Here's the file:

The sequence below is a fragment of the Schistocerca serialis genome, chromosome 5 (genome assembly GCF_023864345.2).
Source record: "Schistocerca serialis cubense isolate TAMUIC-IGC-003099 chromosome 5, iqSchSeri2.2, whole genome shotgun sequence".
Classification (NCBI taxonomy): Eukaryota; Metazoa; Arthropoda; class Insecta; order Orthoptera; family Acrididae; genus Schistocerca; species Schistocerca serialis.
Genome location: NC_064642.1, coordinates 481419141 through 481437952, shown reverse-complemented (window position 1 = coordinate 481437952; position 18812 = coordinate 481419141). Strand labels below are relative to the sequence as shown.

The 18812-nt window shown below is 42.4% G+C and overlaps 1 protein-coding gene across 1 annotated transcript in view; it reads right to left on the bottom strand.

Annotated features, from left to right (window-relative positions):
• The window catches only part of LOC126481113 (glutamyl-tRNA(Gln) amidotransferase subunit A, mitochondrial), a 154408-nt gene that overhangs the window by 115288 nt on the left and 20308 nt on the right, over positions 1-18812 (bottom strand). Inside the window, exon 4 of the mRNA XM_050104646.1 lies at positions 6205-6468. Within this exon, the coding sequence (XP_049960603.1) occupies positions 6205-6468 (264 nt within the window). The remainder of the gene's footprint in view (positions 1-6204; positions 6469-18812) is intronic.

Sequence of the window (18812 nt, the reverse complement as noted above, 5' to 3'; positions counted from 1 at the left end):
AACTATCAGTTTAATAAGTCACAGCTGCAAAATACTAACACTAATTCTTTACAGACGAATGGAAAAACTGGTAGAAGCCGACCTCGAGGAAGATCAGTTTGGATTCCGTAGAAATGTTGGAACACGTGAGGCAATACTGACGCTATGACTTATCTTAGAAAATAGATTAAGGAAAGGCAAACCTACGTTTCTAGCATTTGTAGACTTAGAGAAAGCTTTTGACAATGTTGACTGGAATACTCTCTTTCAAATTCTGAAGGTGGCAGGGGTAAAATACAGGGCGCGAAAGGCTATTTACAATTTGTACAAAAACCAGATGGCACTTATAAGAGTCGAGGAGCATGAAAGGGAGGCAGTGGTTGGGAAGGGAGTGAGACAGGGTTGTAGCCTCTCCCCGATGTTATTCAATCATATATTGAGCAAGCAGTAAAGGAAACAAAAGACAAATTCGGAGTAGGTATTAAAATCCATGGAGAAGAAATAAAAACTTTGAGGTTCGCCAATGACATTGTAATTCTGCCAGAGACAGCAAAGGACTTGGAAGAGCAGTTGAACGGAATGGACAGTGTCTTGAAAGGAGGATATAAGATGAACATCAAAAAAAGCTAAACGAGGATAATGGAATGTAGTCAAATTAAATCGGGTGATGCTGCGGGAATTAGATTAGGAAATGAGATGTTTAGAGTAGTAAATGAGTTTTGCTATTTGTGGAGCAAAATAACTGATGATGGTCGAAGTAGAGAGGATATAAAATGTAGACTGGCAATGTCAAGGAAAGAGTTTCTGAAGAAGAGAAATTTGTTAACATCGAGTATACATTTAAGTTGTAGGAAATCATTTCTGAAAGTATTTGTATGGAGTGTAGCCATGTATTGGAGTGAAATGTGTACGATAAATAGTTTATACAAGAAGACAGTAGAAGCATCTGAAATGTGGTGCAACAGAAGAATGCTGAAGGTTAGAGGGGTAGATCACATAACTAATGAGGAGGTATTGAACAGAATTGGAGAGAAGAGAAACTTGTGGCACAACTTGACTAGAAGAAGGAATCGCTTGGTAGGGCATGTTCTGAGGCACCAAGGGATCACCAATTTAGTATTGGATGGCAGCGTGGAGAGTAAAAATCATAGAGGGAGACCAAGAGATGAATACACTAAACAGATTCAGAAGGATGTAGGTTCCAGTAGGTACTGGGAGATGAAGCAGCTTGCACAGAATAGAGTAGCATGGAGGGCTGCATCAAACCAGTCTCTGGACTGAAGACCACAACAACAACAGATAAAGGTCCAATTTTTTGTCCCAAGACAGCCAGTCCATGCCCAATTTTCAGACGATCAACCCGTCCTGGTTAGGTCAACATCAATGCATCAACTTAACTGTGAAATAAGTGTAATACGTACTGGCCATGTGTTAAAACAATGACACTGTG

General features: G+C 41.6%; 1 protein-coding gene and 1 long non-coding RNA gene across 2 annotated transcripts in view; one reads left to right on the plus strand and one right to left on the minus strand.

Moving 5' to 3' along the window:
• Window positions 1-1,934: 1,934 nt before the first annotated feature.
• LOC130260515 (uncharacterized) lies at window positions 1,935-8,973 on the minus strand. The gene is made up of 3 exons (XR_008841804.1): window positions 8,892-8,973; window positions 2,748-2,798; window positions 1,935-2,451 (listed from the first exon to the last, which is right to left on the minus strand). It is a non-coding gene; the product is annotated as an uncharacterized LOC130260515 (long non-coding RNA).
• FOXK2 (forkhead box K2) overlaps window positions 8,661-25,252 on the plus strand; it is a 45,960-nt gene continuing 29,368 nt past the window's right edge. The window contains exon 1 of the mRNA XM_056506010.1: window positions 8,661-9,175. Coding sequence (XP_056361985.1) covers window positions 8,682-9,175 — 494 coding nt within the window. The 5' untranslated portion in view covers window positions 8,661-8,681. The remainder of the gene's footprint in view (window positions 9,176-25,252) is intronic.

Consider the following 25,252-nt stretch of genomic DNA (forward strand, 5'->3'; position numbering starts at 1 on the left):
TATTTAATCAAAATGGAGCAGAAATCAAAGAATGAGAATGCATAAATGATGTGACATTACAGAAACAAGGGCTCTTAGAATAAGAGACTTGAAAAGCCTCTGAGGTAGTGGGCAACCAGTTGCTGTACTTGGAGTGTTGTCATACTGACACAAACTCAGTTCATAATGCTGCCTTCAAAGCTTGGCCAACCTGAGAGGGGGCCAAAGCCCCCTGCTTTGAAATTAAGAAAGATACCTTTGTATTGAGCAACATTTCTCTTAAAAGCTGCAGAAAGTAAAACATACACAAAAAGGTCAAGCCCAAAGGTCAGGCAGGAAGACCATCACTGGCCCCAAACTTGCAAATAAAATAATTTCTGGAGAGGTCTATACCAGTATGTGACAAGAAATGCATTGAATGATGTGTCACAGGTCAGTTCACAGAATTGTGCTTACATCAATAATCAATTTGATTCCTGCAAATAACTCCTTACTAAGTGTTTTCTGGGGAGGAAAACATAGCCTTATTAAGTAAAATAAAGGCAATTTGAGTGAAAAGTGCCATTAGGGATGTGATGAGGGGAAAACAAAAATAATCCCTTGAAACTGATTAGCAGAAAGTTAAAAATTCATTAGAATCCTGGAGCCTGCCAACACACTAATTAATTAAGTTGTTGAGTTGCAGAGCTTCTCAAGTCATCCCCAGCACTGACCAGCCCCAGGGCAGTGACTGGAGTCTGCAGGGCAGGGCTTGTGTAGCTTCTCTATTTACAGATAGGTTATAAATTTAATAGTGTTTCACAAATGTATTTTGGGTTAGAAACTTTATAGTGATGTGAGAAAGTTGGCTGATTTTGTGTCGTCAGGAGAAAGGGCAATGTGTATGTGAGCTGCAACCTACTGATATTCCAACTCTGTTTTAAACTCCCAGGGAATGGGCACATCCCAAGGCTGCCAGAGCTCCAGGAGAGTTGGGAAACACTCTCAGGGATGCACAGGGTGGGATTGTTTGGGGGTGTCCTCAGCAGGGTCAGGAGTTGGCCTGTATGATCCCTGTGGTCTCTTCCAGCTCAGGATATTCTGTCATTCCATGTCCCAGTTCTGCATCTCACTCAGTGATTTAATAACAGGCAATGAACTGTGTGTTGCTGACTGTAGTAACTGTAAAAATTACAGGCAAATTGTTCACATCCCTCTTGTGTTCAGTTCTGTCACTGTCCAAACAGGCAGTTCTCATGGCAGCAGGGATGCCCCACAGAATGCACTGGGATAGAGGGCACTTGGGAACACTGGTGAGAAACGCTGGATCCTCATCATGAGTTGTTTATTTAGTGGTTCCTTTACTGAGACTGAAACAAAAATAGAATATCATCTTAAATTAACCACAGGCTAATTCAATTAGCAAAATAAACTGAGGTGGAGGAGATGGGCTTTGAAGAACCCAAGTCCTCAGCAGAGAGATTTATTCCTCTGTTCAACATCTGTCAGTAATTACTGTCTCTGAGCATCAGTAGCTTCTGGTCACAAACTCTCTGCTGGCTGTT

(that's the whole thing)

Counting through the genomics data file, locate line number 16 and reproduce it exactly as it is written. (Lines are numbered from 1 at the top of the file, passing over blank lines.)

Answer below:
TATTTAATCAAAATGGAGCAGAAATCAAAGAATGAGAATGCATAAATGATGTGACATTACAGAAACAAGGGCTCTTAGAATAAGAGACTTGAAAAGCCTCTGAGGTAGTGGGCAACCAGTTGCTGTACTTGGAGTGTTGTCATACTGACACAAACTCAGTTCATAATGCTGCCTTCAAAGCTTGGCCAACCTGAGAGGGGGCCAAAGCCCCCTGCTTTGAAATTAAGAAAGATACCTTTGTATTGAGCAACATTTCTCTTAAAAGCTGCAGAAAGTAAAACATACACAAAAAGGTCAAGCCCAAAGGTCAGGCAGGAAGACCATCACTGGCCCCAAACTTGCAAATAAAATAATTTCTGGAGAGGTCTATACCAGTATGTGACAAGAAATGCATTGAATGATGTGTCACAGGTCAGTTCACAGAATTGTGCTTACATCAATAATCAATTTGATTCCTGCAAATAACTCCTTACTAAGTGTTTTCTGGGGAGGAAAACATAGCCTTATTAAGTAAAATAAAGGCAATTTGAGTGAAAAGTGCCATTAGGGATGTGATGAGGGGAAAACAAAAATAATCCCTTGAAACTGATTAGCAGAAAGTTAAAAATTCATTAGAATCCTGGAGCCTGCCAACACACTAATTAATTAAGTTGTTGAGTTGCAGAGCTTCTCAAGTCATCCCCAGCACTGACCAGCCCCAGGGCAGTGACTGGAGTCTGCAGGGCAGGGCTTGTGTAGCTTCTCTATTTACAGATAGGTTATAAATTTAATAGTGTTTCACAAATGTATTTTGGGTTAGAAACTTTATAGTGATGTGAGAAAGTTGGCTGATTTTGTGTCGTCAGGAGAAAGGGCAATGTGTATGTGAGCTGCAACCTACTGATATTCCAACTCTGTTTTAAACTCCCAGGGAATGGGCACATCCCAAGGCTGCCAGAGCTCCAGGAGAGTTGGGAAACACTCTCAGGGATGCACAGGGTGGGATTGTTTGGGGGTGTCCTCAGCAGGGTCAGGAGTTGGCCTGTATGATCCCTGTGGTCTCTTCCAGCTCAGGATATTCTGTCATTCCATGTCCCAGTTCTGCATCTCACTCAGTGATTTAATAACAGGCAATGAACTGTGTGTTGCTGACTGTAGTAACTGTAAAAATTACAGGCAAATTGTTCACATCCCTCTTGTGTTCAGTTCTGTCACTGTCCAAACAGGCAGTTCTCATGGCAGCAGGGATGCCCCACAGAATGCACTGGGATAGAGGGCACTTGGGAACACTGGTGAGAAACGCTGGATCCTCATCATGAGTTGTTTATTTAGTGGTTCCTTTACTGAGACTGAAACAAAAATAGAATATCATCTTAAATTAACCACAGGCTAATTCAATTAGCAAAATAAACTGAGGTGGAGGAGATGGGCTTTGAAGAACCCAAGTCCTCAGCAGAGAGATTTATTCCTCTGTTCAACATCTGTCAGTAATTACTGTCTCTGAGCATCAGTAGCTTCTGGTCACAAACTCTCTGCTGGCTGTT